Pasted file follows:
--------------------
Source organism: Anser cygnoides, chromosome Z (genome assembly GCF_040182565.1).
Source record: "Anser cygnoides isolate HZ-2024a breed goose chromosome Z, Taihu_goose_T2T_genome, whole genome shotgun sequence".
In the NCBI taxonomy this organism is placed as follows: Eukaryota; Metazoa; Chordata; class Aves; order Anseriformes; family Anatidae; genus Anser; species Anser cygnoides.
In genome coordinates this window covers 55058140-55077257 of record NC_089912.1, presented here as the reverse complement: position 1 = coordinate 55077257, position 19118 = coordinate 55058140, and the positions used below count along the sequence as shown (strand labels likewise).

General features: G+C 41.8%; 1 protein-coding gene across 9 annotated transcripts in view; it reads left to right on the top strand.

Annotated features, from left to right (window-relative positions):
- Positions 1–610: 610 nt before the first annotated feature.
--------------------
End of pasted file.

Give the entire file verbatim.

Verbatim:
Source organism: Anser cygnoides, chromosome Z (genome assembly GCF_040182565.1).
Source record: "Anser cygnoides isolate HZ-2024a breed goose chromosome Z, Taihu_goose_T2T_genome, whole genome shotgun sequence".
In the NCBI taxonomy this organism is placed as follows: Eukaryota; Metazoa; Chordata; class Aves; order Anseriformes; family Anatidae; genus Anser; species Anser cygnoides.
In genome coordinates this window covers 55058140-55077257 of record NC_089912.1, presented here as the reverse complement: position 1 = coordinate 55077257, position 19118 = coordinate 55058140, and the positions used below count along the sequence as shown (strand labels likewise).

General features: G+C 41.8%; 1 protein-coding gene across 9 annotated transcripts in view; it reads left to right on the top strand.

Annotated features, from left to right (window-relative positions):
- Positions 1–610: 610 nt before the first annotated feature.